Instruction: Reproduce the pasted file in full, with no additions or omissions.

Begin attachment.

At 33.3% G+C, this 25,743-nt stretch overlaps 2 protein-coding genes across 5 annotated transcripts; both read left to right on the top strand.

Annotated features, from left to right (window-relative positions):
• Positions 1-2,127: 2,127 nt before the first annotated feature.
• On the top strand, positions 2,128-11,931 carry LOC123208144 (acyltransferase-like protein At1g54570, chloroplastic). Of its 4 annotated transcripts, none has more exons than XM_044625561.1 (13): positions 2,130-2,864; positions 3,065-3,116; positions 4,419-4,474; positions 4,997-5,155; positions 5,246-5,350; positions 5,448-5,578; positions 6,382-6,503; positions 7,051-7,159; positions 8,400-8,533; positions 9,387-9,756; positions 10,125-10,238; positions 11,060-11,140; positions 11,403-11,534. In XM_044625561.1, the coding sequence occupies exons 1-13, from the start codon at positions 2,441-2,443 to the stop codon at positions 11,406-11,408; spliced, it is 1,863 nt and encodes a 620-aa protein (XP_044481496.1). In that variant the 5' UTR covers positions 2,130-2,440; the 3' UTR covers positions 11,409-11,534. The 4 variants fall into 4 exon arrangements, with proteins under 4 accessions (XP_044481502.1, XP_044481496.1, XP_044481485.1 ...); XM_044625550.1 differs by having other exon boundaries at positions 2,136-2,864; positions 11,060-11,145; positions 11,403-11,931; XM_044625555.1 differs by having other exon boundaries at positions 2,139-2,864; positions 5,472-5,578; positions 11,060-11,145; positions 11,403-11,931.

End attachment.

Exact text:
At 33.3% G+C, this 25,743-nt stretch overlaps 2 protein-coding genes across 5 annotated transcripts; both read left to right on the top strand.

Annotated features, from left to right (window-relative positions):
• Positions 1-2,127: 2,127 nt before the first annotated feature.
• On the top strand, positions 2,128-11,931 carry LOC123208144 (acyltransferase-like protein At1g54570, chloroplastic). Of its 4 annotated transcripts, none has more exons than XM_044625561.1 (13): positions 2,130-2,864; positions 3,065-3,116; positions 4,419-4,474; positions 4,997-5,155; positions 5,246-5,350; positions 5,448-5,578; positions 6,382-6,503; positions 7,051-7,159; positions 8,400-8,533; positions 9,387-9,756; positions 10,125-10,238; positions 11,060-11,140; positions 11,403-11,534. In XM_044625561.1, the coding sequence occupies exons 1-13, from the start codon at positions 2,441-2,443 to the stop codon at positions 11,406-11,408; spliced, it is 1,863 nt and encodes a 620-aa protein (XP_044481496.1). In that variant the 5' UTR covers positions 2,130-2,440; the 3' UTR covers positions 11,409-11,534. The 4 variants fall into 4 exon arrangements, with proteins under 4 accessions (XP_044481502.1, XP_044481496.1, XP_044481485.1 ...); XM_044625550.1 differs by having other exon boundaries at positions 2,136-2,864; positions 11,060-11,145; positions 11,403-11,931; XM_044625555.1 differs by having other exon boundaries at positions 2,139-2,864; positions 5,472-5,578; positions 11,060-11,145; positions 11,403-11,931.